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Academics a-hunting for links between metal and religion

by Ralph Archer
December 29, 2012 –

devil-kissedStudies of the relationship between popular music and religion have increased rapidly in the last twenty years, and the scholarly interest in metal music has “increased markedly during the past decade”, states researcher Marcus Moberg in an article published in Popular Music and Society earlier this year, where he evaluates the current scholarly writings on religion in metal music and culture.

The issue at hand is, apparently, problematic. Concerning metal music and culture as religion, researchers have used “top-down” methods to justify their assumptions, with little (if any) empirical evidence to support them. Case in point is Moberg’s own suggestion that “more thought-out views on religion in general would be relatively common among wider metal audiences” (considering metal’s individualist outlook combined with its fascination for religion), but there’s simply no (or not enough) data to support this claim. Another problem connected to the lack of ethnographic information concerns a prejudiced downplaying of the ideas within metal as little else than a rebellion against adult society. “[T]he issue of rebellion has always constituted a central theme in the scholarship on metal”, writes Moberg, but a clear specification of what ‘rebellion’ consists of has been lacking.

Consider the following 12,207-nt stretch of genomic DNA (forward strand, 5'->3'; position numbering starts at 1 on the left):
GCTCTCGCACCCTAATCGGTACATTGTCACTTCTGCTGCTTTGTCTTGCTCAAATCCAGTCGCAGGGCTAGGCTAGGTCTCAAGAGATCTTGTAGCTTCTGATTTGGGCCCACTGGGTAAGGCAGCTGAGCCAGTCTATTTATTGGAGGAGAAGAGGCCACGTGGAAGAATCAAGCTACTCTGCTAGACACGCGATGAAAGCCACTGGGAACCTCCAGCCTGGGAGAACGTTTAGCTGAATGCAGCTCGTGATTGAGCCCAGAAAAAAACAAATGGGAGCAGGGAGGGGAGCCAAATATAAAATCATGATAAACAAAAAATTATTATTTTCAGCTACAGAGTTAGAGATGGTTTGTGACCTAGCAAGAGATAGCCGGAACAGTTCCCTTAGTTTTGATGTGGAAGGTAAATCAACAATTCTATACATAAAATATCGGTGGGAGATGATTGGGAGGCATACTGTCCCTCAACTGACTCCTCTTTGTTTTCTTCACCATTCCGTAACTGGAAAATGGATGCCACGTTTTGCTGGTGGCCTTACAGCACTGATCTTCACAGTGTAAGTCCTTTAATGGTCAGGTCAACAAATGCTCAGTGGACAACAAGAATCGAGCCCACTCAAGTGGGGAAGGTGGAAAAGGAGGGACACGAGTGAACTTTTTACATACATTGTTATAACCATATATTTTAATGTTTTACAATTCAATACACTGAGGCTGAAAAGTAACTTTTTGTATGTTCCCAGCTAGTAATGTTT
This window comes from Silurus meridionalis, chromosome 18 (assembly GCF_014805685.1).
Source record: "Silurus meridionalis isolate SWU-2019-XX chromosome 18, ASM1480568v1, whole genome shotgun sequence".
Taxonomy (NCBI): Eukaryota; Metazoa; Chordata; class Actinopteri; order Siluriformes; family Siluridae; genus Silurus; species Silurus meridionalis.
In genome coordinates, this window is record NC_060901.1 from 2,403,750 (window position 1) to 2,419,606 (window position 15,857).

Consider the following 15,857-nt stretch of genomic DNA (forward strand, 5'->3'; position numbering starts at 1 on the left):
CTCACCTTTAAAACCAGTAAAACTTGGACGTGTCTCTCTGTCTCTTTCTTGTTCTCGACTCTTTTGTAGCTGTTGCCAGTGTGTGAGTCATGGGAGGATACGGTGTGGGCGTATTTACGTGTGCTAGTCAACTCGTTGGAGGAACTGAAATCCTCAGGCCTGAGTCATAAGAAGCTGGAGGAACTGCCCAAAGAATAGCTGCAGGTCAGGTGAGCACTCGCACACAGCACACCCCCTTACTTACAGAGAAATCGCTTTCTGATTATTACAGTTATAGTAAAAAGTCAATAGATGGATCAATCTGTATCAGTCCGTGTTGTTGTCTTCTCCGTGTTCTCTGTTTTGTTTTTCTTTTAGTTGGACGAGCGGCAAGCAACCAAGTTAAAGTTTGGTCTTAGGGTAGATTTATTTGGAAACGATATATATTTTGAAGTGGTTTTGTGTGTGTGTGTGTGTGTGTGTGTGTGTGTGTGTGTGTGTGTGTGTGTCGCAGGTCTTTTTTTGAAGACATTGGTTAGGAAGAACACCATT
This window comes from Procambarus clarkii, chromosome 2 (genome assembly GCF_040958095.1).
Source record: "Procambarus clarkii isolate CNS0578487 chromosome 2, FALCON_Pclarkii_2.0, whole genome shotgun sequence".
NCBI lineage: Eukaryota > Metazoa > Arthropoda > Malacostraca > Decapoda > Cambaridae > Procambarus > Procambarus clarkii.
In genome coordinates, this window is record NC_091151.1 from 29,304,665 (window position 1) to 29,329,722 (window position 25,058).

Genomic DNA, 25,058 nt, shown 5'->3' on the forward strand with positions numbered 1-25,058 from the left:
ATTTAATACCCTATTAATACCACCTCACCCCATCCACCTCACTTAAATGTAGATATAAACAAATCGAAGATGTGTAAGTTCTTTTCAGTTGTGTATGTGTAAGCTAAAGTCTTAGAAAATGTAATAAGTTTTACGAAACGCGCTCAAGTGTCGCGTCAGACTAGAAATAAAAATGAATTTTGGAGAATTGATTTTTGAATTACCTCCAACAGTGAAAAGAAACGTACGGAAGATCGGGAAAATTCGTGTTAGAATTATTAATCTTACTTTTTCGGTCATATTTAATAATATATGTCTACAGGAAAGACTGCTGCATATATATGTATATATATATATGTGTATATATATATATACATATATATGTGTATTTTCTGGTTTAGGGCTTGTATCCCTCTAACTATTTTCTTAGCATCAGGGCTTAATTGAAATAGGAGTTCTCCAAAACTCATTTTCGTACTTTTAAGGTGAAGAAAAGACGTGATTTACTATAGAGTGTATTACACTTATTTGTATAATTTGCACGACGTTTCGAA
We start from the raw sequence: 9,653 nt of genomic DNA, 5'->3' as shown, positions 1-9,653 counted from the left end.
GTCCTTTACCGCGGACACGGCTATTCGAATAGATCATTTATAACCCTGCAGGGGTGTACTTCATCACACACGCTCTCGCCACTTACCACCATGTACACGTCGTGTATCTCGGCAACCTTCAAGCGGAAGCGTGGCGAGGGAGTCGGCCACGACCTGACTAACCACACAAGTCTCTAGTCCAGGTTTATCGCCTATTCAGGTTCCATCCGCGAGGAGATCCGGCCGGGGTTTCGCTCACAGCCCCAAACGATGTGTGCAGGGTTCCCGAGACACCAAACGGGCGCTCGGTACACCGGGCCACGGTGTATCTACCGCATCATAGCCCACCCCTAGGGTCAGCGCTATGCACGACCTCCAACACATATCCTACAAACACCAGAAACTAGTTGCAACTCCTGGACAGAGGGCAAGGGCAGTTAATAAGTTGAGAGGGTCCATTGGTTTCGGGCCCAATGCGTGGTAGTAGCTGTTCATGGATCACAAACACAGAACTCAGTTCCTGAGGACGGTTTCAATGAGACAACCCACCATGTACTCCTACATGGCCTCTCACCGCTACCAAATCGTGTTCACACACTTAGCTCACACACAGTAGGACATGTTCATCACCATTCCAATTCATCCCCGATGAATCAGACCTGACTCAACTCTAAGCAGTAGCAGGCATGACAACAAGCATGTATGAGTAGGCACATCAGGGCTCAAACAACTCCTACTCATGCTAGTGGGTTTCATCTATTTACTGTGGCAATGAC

Metal music and culture can also be seen as “offering its followers a wide range of resources for religious/spiritual inspiration”. According to Moberg, scholars studying this area have been more careful in their interpretations, but have downplayed as well as exaggerated the seriousness with which metal bands explore these spiritual themes.

Moberg’s recommendation, then, is for future studies to be based more in fieldwork and ethnography, and less in speculation:

[I]n order to be able to provide more persuasive arguments about what followers of metal culture themselves actually get out of their participation in metal culture in ways that relate to religion/spirituality, studies would clearly […] benefit from striving to ground their arguments on the expressed views of musicians and fans themselves (and this concerns the issue of “rebellion” as well).

Supposedly, we shouldn’t be surprised if curious PhD students start asking us questions in between songs at the next Asphyx show…

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9 comments

  • Jim Necroslaughter

    Religion and philosophy has always dealt with death and its meaning, or to put it another way, the relationship between ‘something’ and ‘nothing.’ In “adult society,” death has been banished and its sacred meaning has been lost. The literal minded “adult” can not wrap their head around the fact that death is a symbolic stake and something to be gambled with. In other words, life becomes debt and not credit. This is a slave understands life as debt, the Master understands it as credit. This is why we should think about death everyday, to remind us of what life really is, and I think religion served this function. So metal has almost stumbled into serving this function. I don’t even think it was conscious; consciously it was ‘rebellion,’ but unconsciously it is filling in this gigantic ‘blank.’